Outdoor Classroom Day

Today is Outdoor Classroom Day and is a great opportunity to look at ways to take your students outside to explore. Outdoor Classroom Day is a global campaign to celebrate and inspire outdoor learning and play. Thousands of schools around the world take lessons outdoors and prioritise playtime using nature based and hands on learning practices. Last year over 3.5 million children worldwide took part with over 300,000  in Australia. 

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Research has shown that outdoor learning improves children’s health, engages them with learning and leads to a greater connection with nature. Play not only teaches critical life skills such as resilience, teamwork and creativity, but is central to children’s enjoyment of childhood. 

The Australian Curriculum section on Outdoor learning states it can be instrumental in:

  • the teaching and learning of self-reliance, interdependence and leadership
  • the development of an adventurous spirit
  • managing personal risks
  • experiencing safe journeys in nature
  • learning the value of lifelong outdoor recreation for enjoyment, health and wellbeing
  • understanding nature through direct experience; and the development of deeper human–nature relationships.

Any learning experience that can be undertaken in the outdoors or in a natural setting can contribute positively to a range of learning areas. The unique and specific benefits that outdoor learning can contribute to a student’s education include:

  • providing direct personal contact with nature (the outdoors) in ways that promote enjoyment of outdoor activity and the natural world. Such enjoyment can be the basis for ongoing outdoor recreation and nature experiences, supporting personal health and wellbeing and providing the foundations for ecological literacy.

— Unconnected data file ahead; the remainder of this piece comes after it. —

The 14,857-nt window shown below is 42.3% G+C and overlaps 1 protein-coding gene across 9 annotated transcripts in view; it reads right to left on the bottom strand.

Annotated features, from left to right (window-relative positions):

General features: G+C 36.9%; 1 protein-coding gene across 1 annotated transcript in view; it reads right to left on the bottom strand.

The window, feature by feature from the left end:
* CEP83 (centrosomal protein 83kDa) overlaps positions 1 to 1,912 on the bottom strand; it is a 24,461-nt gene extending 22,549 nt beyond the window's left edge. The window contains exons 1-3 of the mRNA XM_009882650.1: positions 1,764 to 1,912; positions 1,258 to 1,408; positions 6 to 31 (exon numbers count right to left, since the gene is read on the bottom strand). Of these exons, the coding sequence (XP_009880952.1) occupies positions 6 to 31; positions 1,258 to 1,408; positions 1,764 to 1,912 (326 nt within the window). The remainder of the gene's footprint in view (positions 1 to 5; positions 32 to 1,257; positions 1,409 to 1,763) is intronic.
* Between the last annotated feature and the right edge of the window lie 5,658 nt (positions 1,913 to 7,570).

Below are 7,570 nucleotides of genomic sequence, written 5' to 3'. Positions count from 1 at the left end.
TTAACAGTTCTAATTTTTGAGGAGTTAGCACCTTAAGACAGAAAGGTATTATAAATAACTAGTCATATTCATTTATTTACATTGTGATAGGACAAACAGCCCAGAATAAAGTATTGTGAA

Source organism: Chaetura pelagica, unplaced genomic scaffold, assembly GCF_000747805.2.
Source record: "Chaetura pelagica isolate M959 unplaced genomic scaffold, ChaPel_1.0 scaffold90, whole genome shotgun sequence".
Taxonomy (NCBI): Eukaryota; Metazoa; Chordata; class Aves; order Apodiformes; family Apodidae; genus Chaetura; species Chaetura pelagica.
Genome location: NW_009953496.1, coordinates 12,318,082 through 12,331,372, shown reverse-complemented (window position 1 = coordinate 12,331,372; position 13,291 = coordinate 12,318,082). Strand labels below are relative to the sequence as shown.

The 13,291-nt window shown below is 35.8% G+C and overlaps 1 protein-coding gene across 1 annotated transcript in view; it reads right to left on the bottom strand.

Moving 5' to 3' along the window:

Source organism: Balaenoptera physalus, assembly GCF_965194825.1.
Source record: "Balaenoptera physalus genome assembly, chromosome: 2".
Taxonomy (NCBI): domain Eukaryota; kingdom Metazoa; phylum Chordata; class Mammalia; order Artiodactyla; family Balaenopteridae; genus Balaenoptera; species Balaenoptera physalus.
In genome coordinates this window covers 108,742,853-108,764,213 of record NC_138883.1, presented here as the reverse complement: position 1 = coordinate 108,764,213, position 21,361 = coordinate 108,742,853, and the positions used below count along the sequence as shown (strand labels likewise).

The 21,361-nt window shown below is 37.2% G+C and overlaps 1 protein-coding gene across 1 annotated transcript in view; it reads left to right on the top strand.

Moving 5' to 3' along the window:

• enabling perspectives on contemporary living and human-to-nature relationships. Through the provision of outdoor experiences, students have opportunities to reflect on healthy alternatives for everyday living and lay vital foundations for sustainability and stewardship into the future.
  • developing competence and safety management in the Australian outdoors. This includes how outdoor learning can teach students to assess risk and make judgements about their management of it.
  • enhancing wellbeing through guided reflection on involvement in group and individual activities that are challenging and adventurous.
  • developing essential personal and social capabilities such as communication, resilience, self-confidence, leadership, teamwork, goal setting, personal autonomy and initiative.

Read more on the Australian Curriculum website: https://www.australiancurriculum.edu.au/resources/curriculum-connections/portfolios/outdoor-learning/

Outdoor Education in your classroom

Hear are some simple ways you can integrate outdoor education with your class

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